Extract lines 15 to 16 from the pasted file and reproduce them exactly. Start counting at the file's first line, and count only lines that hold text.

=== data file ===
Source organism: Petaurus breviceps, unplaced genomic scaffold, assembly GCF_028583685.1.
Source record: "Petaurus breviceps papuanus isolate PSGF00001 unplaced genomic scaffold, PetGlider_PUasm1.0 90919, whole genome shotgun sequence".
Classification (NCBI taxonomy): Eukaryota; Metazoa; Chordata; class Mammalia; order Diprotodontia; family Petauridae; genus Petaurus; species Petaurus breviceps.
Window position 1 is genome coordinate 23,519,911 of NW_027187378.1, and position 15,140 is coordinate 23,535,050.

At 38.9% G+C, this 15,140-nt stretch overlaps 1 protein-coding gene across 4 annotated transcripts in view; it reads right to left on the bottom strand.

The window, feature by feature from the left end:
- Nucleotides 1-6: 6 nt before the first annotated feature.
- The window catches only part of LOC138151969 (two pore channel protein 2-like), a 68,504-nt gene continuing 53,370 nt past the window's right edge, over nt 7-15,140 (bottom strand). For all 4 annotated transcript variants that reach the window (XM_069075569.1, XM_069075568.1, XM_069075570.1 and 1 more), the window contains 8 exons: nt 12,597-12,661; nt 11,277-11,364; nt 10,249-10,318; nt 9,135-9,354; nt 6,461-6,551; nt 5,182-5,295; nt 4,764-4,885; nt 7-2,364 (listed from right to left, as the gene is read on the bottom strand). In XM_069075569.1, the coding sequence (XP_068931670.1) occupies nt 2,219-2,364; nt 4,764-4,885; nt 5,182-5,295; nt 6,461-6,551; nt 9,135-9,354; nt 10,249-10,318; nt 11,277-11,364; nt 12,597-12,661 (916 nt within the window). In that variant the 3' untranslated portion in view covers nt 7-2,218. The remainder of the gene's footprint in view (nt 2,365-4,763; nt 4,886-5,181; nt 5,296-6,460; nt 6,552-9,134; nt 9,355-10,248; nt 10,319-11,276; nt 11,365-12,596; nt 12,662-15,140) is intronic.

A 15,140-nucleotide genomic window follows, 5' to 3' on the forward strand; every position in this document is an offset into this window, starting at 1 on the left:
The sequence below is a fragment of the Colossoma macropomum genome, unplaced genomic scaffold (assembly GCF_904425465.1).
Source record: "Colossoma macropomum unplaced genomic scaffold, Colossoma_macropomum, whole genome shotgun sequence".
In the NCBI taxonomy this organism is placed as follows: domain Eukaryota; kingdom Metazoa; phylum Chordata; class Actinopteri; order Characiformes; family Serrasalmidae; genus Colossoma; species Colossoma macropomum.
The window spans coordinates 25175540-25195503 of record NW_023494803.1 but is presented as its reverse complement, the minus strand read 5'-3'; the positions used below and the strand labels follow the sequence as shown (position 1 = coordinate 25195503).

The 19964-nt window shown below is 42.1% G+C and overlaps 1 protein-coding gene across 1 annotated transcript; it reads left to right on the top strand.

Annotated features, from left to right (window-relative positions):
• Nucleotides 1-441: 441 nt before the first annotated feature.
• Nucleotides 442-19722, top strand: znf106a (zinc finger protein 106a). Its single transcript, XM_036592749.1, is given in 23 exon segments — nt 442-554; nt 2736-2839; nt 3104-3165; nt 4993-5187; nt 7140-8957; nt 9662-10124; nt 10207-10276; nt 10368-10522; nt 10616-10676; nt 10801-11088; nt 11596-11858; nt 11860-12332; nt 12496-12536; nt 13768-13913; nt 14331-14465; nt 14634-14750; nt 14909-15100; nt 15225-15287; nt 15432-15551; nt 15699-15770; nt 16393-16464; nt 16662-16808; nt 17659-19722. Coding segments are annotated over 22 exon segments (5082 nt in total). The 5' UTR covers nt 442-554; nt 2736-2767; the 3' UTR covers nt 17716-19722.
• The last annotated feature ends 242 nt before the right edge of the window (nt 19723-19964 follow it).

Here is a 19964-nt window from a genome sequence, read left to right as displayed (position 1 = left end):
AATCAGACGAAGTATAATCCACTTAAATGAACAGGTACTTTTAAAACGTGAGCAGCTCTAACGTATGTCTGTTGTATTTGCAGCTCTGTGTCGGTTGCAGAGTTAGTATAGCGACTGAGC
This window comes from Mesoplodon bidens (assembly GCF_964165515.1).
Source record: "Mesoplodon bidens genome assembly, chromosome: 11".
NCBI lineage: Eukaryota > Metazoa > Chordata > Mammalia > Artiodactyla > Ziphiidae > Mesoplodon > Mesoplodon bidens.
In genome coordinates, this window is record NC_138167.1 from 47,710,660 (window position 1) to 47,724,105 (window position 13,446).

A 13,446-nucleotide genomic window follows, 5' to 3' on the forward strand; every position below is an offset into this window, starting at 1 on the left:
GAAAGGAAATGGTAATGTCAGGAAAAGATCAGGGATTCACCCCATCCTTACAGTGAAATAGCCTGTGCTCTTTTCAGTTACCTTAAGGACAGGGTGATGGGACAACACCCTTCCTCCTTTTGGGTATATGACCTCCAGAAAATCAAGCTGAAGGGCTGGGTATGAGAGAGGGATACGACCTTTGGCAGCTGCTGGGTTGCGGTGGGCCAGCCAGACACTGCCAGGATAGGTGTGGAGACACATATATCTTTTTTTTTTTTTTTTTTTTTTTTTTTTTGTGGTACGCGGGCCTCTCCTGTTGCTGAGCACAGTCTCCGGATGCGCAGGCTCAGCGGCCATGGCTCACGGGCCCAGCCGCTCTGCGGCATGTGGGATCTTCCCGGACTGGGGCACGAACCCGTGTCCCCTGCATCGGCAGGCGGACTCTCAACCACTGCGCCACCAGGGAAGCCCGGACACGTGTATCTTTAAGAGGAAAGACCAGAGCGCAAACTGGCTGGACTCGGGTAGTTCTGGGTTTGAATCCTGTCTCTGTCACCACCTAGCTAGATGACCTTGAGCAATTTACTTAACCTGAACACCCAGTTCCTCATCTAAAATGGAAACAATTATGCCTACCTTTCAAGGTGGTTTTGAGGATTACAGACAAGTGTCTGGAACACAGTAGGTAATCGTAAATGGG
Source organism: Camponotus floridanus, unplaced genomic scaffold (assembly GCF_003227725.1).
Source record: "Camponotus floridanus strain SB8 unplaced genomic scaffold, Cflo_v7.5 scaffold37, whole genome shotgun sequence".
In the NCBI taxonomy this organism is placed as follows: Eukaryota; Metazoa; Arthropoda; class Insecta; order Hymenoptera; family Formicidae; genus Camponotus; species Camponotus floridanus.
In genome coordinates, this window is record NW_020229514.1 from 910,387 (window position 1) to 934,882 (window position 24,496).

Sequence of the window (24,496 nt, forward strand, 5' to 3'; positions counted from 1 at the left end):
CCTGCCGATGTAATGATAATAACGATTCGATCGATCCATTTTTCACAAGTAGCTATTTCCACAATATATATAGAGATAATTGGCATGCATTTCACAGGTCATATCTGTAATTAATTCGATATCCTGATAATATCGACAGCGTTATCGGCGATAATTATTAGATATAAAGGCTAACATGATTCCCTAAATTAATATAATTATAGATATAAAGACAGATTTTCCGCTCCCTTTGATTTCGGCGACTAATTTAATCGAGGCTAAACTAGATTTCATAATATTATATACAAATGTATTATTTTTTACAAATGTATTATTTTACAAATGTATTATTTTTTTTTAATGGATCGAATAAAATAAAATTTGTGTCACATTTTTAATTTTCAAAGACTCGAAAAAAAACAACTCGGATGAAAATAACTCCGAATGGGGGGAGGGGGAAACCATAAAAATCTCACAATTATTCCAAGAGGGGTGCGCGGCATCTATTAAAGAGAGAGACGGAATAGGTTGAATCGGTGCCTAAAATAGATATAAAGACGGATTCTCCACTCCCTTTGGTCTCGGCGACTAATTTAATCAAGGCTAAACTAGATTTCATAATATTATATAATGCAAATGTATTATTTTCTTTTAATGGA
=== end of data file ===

Annotated features, from left to right (window-relative positions):
• Nucleotides 1-441: 441 nt before the first annotated feature.